Vol. 43 (2023)
XX Century Literature

Movie Theatres in Georgian Poetry of Social Realism

Levan Gelashvili
Shota Rustaveli Institute of Georgian Literature; Faculty of Humanities

Published 2023-12-14


  • Movie Theatres,
  • Poetry of Social Realism,
  • Dedicatory Poems,
  • Poem-Feuilleton

How to Cite

Gelashvili, L. (2023). Movie Theatres in Georgian Poetry of Social Realism. Literary Researches, 43, 172–198. https://doi.org/10.62119/lr.43.2023.7762


The paper discusses the theme of movie theatres in the Social Realism poetry. Movie theatres were an essential tool for the Soviet Government in raising masses in the Communist way. In the 1920s, movie theatres and cinema clubs were being opened at churches. It was the new Soviet Church that was to play a significant role in transforming the consciousness of the masses. Communism, which sought to incorporate the surrogate function of God, responded to cinema by politicizing it. During the Communism Era, the original tradition of relationships with fire was lost, but primitive forms of relation with fire did not give up and adapted to new cultural forms.

Rituals performed by the Fire: telling stories, singing or dancing – were visual-verbal expressive forms. It was the distance of the opened space, as well as the visual distance of the image – mobilizing the viewer in the dark to the center of one point of light (fire), which united the emotions of the viewer and the listener. It was exactly as it happened in the cinema centuries later. Thus, the ritualistic, centuries old collective going to the Church for centuries was replaced by going to movie theatres and cinema clubs in the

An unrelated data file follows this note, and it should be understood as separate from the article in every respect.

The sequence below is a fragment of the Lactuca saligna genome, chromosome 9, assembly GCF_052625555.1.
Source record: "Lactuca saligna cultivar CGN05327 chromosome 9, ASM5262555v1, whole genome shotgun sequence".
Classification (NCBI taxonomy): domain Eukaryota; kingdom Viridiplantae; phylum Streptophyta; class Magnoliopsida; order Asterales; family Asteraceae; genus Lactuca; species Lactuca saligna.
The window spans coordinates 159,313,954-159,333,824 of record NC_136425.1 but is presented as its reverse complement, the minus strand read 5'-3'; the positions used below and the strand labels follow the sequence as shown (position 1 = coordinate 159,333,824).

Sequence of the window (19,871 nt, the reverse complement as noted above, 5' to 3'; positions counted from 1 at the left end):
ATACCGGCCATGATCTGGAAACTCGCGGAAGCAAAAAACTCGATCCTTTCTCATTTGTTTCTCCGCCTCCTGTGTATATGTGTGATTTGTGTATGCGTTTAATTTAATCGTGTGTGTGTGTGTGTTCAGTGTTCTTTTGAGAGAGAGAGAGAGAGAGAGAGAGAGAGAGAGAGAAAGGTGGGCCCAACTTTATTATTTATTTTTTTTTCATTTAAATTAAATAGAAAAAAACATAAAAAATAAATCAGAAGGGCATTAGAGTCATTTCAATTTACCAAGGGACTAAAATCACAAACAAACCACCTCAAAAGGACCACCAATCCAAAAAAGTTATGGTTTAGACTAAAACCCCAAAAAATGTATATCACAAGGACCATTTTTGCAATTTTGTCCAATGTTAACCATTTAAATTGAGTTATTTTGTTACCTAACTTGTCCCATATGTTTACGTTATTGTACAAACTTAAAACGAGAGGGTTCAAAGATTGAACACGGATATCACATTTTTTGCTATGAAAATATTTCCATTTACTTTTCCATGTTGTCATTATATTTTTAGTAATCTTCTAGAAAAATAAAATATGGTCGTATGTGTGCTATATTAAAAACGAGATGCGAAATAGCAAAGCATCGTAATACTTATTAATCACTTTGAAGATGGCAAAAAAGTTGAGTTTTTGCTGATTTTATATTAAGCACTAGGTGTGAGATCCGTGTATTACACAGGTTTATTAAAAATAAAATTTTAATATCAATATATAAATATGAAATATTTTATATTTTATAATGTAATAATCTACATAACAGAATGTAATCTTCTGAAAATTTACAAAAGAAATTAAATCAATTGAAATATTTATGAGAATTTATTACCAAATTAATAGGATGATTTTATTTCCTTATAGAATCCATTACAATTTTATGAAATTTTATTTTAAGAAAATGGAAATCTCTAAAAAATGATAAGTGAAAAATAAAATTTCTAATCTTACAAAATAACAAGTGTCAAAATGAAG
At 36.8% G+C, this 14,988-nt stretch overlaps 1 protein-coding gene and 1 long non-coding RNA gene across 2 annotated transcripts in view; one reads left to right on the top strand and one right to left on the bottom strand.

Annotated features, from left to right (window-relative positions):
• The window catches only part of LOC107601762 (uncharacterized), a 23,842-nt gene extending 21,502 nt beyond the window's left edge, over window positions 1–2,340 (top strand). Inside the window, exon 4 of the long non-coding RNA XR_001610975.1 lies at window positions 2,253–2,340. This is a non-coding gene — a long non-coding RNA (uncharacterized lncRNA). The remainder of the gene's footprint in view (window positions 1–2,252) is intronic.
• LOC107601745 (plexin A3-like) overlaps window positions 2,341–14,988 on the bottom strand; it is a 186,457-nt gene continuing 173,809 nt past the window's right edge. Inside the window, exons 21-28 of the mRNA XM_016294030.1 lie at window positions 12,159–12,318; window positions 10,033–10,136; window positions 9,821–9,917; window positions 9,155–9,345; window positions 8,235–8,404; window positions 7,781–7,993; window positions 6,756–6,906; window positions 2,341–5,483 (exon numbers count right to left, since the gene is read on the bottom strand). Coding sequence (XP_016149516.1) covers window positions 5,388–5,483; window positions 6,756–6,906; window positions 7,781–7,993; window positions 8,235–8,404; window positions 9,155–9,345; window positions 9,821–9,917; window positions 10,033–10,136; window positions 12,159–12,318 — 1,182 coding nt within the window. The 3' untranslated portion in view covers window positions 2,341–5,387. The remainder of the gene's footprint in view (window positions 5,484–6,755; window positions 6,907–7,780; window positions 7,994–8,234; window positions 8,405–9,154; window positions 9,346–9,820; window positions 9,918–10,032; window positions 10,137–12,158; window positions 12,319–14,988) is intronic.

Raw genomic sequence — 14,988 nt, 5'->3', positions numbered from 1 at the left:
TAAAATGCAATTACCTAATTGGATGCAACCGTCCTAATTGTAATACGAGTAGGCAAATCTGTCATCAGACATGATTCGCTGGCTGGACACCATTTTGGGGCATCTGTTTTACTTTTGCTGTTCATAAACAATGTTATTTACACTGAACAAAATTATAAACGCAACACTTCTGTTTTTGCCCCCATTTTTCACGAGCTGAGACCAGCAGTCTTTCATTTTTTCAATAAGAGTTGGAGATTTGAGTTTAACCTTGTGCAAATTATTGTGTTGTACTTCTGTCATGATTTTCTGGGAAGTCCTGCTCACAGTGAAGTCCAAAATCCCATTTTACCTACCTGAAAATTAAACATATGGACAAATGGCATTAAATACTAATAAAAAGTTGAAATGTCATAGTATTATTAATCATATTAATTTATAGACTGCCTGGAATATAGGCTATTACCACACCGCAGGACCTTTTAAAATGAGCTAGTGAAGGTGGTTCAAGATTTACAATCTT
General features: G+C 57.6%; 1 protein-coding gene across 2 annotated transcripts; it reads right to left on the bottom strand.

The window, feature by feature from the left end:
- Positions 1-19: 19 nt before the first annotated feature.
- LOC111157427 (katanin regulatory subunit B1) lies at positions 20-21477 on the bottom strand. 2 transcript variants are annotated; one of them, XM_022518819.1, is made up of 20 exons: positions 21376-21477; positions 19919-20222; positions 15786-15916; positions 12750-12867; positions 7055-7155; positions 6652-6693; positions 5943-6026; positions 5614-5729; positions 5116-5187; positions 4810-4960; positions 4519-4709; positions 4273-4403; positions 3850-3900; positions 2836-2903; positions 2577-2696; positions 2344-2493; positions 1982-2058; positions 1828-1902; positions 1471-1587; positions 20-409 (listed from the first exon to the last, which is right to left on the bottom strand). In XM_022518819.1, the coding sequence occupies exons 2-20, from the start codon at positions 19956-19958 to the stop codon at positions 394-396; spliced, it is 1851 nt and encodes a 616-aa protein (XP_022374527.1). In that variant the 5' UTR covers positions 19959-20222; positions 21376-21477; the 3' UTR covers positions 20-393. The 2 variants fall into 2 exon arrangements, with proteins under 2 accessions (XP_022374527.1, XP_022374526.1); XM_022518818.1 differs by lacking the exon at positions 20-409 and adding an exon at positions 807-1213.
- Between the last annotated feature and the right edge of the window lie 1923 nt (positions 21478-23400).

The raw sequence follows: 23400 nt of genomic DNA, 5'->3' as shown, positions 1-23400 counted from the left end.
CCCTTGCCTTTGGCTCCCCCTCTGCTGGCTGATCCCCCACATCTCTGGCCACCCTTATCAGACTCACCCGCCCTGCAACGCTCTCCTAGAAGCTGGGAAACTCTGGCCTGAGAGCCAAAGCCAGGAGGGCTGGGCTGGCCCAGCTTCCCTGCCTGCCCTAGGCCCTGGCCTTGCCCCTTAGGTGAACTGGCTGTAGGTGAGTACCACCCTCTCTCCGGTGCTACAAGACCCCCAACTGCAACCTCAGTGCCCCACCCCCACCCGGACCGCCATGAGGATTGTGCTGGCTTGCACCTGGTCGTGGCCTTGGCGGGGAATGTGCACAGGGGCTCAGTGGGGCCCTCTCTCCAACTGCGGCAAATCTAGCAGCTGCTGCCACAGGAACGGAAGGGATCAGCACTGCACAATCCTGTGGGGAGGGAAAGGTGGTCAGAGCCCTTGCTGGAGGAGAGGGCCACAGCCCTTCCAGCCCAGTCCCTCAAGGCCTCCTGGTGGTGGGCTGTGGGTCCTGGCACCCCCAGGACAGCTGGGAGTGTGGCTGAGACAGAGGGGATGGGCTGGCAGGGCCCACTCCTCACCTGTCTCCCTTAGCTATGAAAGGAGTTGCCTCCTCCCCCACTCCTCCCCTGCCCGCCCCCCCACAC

era of Communism of the 20th century. It can be said that Fire as a means of universal transformation in the 20th century, was manifested in the form of cinema.

In addition to the poems, the article focuses on the analysis of cinemarelated reports, feuilletons and articles found the press. Social realism poems are studied right in this context.

As a conclusion, it can be said that three main categories are distinguished in the poems created on the topic of movie theatres:

1. Dedicatory poems about movie theatres in social realism poetry can be found quite a lot in the press of that time. Movie theatres are glorified and the opening of each new building was perceived as another victory for the Soviet Government and the Communist Party. There are dedicatory poems, where the movie theatre is a kind of sacred place. It is not only a film screening space, but also the epicenter of a ritual gathering that replaced the Church during the Communist era. Movie theatres are glorified as the new Soviet church (the word Church itself is of Greek origin and means a place of assembly), where people should share the new Communist knowledge and educational examples. In this type of poems, the cinema screen is metaphorically connected with fire, sun and light. It is noteworthy that this type of tendency can be observed in the 1920s Georgian futurism and modernist authors’ works.

2. When studying the movie theaters, it was also revealed that: World War II-themed poems that reflect the inspiration received at the movie theatres, from the movies dedicated to World War II (such is the case of Mikheil Chiaureli’s The Great Dawn) or the emotions of a lyrical hero are described in parallel with the seen documentary footage. It should be noted that the film frames are also described in the poem in such a way that the mood and montage of the accelerated film rhythm is not lost and preserved.

3. Issues of organizational order and discipline in movie theatres are acute and are almost always the same in different years. Technical defects in film screenings, interruptions in screenings, littering in theatres, undisciplined behavior and etc... are criticized in the press from a Communist ideological point of view, and in the work of educating the labor masses they are called
to improve cinema service for viewers. This type of feuilleton poem is distinguished by humor, exposing established ugliness. This includes specific individuals, movie theater employees, and generally poorly conducted film screenings.

Poems of all these three categories served for the good of the Soviet ideology and the common goal.